Tag: moral law

The Moral Law, Comfort, & Wishful Thinking

I’m teaching my C. S. Lewis course at my university again this semester. The students began their Lewis reading with Surprised by Joy, his insightful autobiography. We are now focused on Mere Christianity and discussing the significance of that book. Every time I come back to it, I’m deeply impressed all over again, and I always seem to find nuggets of truth and wisdom that stand out more clearly than in my previous reading. This time I was struck particularly… Read more »

The Poison of Subjectivism & the Loss of Freedom

C. S. Lewis was no fan of politics. He had listened to political discussions from his youth, as his father was a lawyer with the government, but he found such talk ultimately unsatisfying. Yet that doesn’t mean he wasn’t concerned about good governing and the basis for understanding what is necessary for it. So even though he shied away from writing too much on politics per se, he never avoided advocating foundational concepts that applied to a society—government and culture… Read more »

Lewis: Do We Want Vision or Virtue?

Is there a moral law to which all men are subjected, or do men create whatever morality exists, according to their own lights? C. S. Lewis says that the second proposition is a disaster. Unfortunately, it’s where we are, to a great extent. In his essay “The Poison of Subjectivism,” Lewis states, Many a popular “planner” on a democratic platform, many a mild-eyed scientist in a democratic laboratory means, in the last resort, just what the Fascist means. He believes… Read more »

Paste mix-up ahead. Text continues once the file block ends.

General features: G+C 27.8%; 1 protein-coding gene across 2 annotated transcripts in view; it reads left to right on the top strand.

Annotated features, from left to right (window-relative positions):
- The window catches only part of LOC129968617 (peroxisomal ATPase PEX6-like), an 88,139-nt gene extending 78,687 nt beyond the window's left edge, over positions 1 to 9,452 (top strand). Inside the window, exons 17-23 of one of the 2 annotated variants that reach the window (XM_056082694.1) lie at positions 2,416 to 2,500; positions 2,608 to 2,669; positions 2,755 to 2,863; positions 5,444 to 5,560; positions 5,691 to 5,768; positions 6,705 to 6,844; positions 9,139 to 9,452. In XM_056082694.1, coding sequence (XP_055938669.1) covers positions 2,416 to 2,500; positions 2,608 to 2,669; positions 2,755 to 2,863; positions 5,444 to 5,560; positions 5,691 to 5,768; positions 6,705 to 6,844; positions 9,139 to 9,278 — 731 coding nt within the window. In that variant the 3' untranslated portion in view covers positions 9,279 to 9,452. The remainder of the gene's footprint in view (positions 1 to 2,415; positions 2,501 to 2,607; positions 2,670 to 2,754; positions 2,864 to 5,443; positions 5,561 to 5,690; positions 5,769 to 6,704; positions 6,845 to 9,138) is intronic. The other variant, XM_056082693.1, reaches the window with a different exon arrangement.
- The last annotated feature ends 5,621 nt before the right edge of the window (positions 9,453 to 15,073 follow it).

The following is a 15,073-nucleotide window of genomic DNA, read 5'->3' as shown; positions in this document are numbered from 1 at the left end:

The Greatest Scandal of All

The word “scandal” is increasingly being used to describe a multitude of developments in this Age of Obama. I thought it might be helpful to define the term. After looking up a number of definitions, I think this one summarizes pretty well: An action or event regarded as morally or legally wrong and causing general public outrage. In order to properly identify a scandal, there must first be a standard of morality that nearly all adhere to, and there must… Read more »

Finney & Activist Christian Citizens

In an article I wrote about Charles Finney’s view of Christian involvement in civil government, I drew from his Systematic Theology to show his bedrock beliefs about the linkage between God and civil government, and how such government is absolutely part of God’s plan. Finney didn’t even see government as a necessity only because of man’s sinfulness. He believed some type of government would be essential even if men were not sinners: If all men were perfectly holy and disposed… Read more »

Finney: Man’s Ability to Obey

Charles Finney, in his Systematic Theology, makes some statements regarding moral law that many find controversial. As for me, I find them eminently sensible. Here’s what he says: Moral law is no respecter of persons—knows no privileged classes. . . . That which the precept demands must be possible to the subject. That which demands a natural impossibility is not, and cannot be, moral law. The true definition of law excludes the supposition that it can, under any circumstances, demand… Read more »

God, Reason, & C. S. Lewis

C. S. Lewis has popped up on this blog a number of times recently. I gave a thumbs-up to the movie Voyage of the Dawn Treader, and I commented on Sarah Palin’s reliance on Lewis for spiritual inspiration. Actually, that was more of a comment on the cluelessness of those who critiqued her for relying on an author of children’s books, thereby displaying for all to see the ignorance of the critics. I would like those critics to read more… Read more »